Following the same trend, the Bloomberg Long Term Municipal Index would have a return of 21.63%, Roffo estimated.

The new year represents a new world for municipal investment, according to Morgan Stanley Wealth Management strategists Matthew Gastall and Daryl Helsing.

“Last year’s municipal bond market offered appealing entry points throughout the fall, then ended 2022 on a note of strength,” they wrote in a Jan. 18 forecast. 

Matthew Gastall, Morgan Stanley

“The current setting of lower new issue supply has helped to bolster short-term relative price strength and lower yield levels,” Morgan Stanley Wealth Management strategists Matthew Gastall and Daryl Helsing wrote.

“This price action remains apparent, and, if anything, has been firmly bolstered by three constructive developments: seasonally low new-issue supply, healthy year-end reinvestment demand, and a firm interest-rate backdrop predicated upon progress on the inflationary front,” they said.

While much of the short-term relative municipal strength is temporary, they see some near-term opportunity.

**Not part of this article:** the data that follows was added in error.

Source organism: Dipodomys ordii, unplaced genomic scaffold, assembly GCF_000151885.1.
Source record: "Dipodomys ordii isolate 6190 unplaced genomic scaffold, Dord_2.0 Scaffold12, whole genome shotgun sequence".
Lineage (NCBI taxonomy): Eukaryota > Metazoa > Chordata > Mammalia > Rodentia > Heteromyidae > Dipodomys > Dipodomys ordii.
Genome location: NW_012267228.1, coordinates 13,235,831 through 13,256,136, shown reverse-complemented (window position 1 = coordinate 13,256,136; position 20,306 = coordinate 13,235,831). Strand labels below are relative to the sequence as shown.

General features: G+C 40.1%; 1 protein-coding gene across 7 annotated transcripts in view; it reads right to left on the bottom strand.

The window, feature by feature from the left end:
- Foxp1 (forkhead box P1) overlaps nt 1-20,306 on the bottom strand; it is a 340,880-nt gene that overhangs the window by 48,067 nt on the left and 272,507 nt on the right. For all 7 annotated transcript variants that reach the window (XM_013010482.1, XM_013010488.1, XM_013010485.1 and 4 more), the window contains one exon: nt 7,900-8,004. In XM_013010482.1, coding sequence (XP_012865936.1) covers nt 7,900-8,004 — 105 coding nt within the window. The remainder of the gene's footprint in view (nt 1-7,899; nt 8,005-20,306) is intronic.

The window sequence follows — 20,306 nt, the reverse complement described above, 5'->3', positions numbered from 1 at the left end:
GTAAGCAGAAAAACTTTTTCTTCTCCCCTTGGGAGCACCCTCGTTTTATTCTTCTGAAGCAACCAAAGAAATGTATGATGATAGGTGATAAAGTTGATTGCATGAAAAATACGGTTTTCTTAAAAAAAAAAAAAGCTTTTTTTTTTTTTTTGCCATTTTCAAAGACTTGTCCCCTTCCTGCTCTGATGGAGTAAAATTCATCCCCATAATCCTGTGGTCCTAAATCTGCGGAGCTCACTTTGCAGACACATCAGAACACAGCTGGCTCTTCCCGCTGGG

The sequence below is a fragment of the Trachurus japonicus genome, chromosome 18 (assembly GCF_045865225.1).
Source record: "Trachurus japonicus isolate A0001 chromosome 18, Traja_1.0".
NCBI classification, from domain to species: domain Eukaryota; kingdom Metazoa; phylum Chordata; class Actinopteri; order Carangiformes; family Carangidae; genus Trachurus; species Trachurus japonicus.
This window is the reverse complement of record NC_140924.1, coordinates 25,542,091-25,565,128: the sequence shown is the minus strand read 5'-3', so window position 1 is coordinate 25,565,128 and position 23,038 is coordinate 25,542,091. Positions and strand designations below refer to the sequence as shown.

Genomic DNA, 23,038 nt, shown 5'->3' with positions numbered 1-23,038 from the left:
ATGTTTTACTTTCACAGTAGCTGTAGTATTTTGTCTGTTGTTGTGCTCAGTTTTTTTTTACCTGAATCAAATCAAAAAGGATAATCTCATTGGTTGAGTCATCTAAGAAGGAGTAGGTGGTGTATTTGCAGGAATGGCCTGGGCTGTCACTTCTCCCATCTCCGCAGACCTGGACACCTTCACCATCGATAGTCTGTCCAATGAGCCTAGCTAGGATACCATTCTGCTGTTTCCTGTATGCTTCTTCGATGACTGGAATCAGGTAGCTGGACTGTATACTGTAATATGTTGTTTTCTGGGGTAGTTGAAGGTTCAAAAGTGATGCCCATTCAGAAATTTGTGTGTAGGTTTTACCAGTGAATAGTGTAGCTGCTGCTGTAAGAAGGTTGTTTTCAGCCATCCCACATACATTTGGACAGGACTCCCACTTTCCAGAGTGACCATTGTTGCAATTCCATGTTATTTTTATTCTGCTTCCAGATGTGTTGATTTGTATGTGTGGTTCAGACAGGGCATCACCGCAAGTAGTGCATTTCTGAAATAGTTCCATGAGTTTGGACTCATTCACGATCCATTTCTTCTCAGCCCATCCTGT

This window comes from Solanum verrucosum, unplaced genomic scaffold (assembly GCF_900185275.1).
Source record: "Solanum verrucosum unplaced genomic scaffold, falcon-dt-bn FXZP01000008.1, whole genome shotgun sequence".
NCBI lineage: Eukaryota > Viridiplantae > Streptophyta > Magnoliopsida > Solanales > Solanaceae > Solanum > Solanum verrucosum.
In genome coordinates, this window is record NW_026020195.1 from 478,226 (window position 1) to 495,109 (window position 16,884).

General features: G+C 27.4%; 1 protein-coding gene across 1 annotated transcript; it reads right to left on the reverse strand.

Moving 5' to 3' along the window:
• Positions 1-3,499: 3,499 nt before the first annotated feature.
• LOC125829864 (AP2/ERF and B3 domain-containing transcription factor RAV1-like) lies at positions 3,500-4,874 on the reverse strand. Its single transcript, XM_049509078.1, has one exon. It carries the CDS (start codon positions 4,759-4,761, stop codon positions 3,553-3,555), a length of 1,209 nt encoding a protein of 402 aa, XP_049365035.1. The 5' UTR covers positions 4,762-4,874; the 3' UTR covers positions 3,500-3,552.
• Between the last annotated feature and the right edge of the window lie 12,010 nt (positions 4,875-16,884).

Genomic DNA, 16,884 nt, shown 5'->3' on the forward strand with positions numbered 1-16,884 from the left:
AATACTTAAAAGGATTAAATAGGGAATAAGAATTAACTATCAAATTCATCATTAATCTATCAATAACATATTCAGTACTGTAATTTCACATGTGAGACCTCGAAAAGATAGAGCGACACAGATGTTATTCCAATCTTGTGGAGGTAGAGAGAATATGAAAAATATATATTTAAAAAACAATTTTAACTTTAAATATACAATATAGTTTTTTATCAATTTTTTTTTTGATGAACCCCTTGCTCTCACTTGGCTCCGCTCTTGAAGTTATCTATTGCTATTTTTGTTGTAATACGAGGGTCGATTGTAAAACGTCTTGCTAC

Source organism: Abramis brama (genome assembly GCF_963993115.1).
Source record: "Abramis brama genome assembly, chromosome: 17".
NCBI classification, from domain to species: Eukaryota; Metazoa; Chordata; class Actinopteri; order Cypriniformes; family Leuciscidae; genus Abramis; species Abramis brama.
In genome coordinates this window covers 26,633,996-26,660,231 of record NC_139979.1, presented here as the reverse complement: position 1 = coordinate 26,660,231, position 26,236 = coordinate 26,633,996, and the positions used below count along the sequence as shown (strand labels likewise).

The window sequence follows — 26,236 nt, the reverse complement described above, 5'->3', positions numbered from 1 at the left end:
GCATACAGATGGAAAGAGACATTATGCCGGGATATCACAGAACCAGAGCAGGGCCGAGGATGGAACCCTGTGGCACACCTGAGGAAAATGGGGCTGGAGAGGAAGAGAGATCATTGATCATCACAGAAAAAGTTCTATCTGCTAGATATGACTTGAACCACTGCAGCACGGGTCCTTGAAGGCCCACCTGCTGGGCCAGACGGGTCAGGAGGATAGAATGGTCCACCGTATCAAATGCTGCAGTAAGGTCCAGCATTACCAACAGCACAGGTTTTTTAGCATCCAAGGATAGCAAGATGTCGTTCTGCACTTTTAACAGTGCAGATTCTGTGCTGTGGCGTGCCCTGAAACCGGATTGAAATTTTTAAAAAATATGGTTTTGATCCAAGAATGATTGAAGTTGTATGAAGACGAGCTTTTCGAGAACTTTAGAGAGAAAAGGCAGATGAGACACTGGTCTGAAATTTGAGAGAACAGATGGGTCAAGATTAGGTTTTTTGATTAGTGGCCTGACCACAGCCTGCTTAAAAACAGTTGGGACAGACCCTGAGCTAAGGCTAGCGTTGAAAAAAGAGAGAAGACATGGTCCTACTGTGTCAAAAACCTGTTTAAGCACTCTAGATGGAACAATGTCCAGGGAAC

The markets experienced significant volatility last year when economic data provided transparent glimpses of a tilt in the inflation/recession “tug of war,” the strategists said.

“Though such time ranges have always been important, the releases of non-farm payroll numbers, consumer price index (CPI) metrics, and FOMC rate decisions held a heightened importance throughout 2022,” they wrote. “Since their outcomes offered the potential to incite volatility, some state and local government issuers postponed supply during weeks when market conditions could have swiftly changed,” they added.

Higher interest rates helped slow new-money borrowings and refinancing efforts, they said.

“The current setting of lower new-issue supply has helped to bolster short-term relative price strength and lower yield levels,” the strategists wrote. Healthier reinvestment demand is also boosting short-term strength, according to Gastall and Helsing.